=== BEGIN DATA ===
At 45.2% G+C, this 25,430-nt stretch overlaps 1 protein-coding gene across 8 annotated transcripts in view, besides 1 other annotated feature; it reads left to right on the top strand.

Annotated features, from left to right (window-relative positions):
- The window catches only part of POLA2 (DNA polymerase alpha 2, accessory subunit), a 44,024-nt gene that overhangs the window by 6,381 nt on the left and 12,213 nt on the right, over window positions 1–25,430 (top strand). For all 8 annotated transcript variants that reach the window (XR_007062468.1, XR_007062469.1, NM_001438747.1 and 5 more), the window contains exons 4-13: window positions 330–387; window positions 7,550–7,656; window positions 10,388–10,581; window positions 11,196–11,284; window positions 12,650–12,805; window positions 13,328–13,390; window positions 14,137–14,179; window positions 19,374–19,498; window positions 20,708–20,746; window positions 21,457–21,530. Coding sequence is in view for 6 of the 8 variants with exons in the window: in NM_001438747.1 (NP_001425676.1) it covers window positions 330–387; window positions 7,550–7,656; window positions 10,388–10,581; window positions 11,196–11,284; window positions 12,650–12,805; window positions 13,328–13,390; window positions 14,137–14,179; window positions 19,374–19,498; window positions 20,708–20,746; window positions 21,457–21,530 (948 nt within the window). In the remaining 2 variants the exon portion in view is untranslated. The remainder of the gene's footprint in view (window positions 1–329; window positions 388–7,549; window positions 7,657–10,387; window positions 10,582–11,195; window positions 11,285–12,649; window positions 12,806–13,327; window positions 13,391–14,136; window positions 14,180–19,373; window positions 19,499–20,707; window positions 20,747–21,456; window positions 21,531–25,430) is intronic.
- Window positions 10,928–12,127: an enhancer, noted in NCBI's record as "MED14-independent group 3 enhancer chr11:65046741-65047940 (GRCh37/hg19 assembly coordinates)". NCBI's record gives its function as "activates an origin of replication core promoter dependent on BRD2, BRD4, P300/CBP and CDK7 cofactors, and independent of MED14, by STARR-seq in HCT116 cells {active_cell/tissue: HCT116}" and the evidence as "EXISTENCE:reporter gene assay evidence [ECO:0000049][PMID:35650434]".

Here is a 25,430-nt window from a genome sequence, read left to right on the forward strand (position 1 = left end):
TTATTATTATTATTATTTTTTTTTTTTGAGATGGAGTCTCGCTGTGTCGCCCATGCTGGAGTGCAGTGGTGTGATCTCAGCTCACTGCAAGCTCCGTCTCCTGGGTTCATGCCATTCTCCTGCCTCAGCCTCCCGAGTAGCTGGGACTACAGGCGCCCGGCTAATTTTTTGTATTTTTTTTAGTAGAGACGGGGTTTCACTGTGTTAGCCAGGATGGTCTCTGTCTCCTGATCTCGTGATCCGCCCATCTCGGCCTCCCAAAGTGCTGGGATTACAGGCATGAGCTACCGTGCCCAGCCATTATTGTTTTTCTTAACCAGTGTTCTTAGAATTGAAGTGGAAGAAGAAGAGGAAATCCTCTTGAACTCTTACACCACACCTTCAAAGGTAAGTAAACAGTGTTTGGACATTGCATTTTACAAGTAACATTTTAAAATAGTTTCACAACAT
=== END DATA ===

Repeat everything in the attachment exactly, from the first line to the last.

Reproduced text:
At 45.2% G+C, this 25,430-nt stretch overlaps 1 protein-coding gene across 8 annotated transcripts in view, besides 1 other annotated feature; it reads left to right on the top strand.

Annotated features, from left to right (window-relative positions):
- The window catches only part of POLA2 (DNA polymerase alpha 2, accessory subunit), a 44,024-nt gene that overhangs the window by 6,381 nt on the left and 12,213 nt on the right, over window positions 1–25,430 (top strand). For all 8 annotated transcript variants that reach the window (XR_007062468.1, XR_007062469.1, NM_001438747.1 and 5 more), the window contains exons 4-13: window positions 330–387; window positions 7,550–7,656; window positions 10,388–10,581; window positions 11,196–11,284; window positions 12,650–12,805; window positions 13,328–13,390; window positions 14,137–14,179; window positions 19,374–19,498; window positions 20,708–20,746; window positions 21,457–21,530. Coding sequence is in view for 6 of the 8 variants with exons in the window: in NM_001438747.1 (NP_001425676.1) it covers window positions 330–387; window positions 7,550–7,656; window positions 10,388–10,581; window positions 11,196–11,284; window positions 12,650–12,805; window positions 13,328–13,390; window positions 14,137–14,179; window positions 19,374–19,498; window positions 20,708–20,746; window positions 21,457–21,530 (948 nt within the window). In the remaining 2 variants the exon portion in view is untranslated. The remainder of the gene's footprint in view (window positions 1–329; window positions 388–7,549; window positions 7,657–10,387; window positions 10,582–11,195; window positions 11,285–12,649; window positions 12,806–13,327; window positions 13,391–14,136; window positions 14,180–19,373; window positions 19,499–20,707; window positions 20,747–21,456; window positions 21,531–25,430) is intronic.
- Window positions 10,928–12,127: an enhancer, noted in NCBI's record as "MED14-independent group 3 enhancer chr11:65046741-65047940 (GRCh37/hg19 assembly coordinates)". NCBI's record gives its function as "activates an origin of replication core promoter dependent on BRD2, BRD4, P300/CBP and CDK7 cofactors, and independent of MED14, by STARR-seq in HCT116 cells {active_cell/tissue: HCT116}" and the evidence as "EXISTENCE:reporter gene assay evidence [ECO:0000049][PMID:35650434]".

Here is a 25,430-nt window from a genome sequence, read left to right on the forward strand (position 1 = left end):
TTATTATTATTATTATTTTTTTTTTTTGAGATGGAGTCTCGCTGTGTCGCCCATGCTGGAGTGCAGTGGTGTGATCTCAGCTCACTGCAAGCTCCGTCTCCTGGGTTCATGCCATTCTCCTGCCTCAGCCTCCCGAGTAGCTGGGACTACAGGCGCCCGGCTAATTTTTTGTATTTTTTTTAGTAGAGACGGGGTTTCACTGTGTTAGCCAGGATGGTCTCTGTCTCCTGATCTCGTGATCCGCCCATCTCGGCCTCCCAAAGTGCTGGGATTACAGGCATGAGCTACCGTGCCCAGCCATTATTGTTTTTCTTAACCAGTGTTCTTAGAATTGAAGTGGAAGAAGAAGAGGAAATCCTCTTGAACTCTTACACCACACCTTCAAAGGTAAGTAAACAGTGTTTGGACATTGCATTTTACAAGTAACATTTTAAAATAGTTTCACAACAT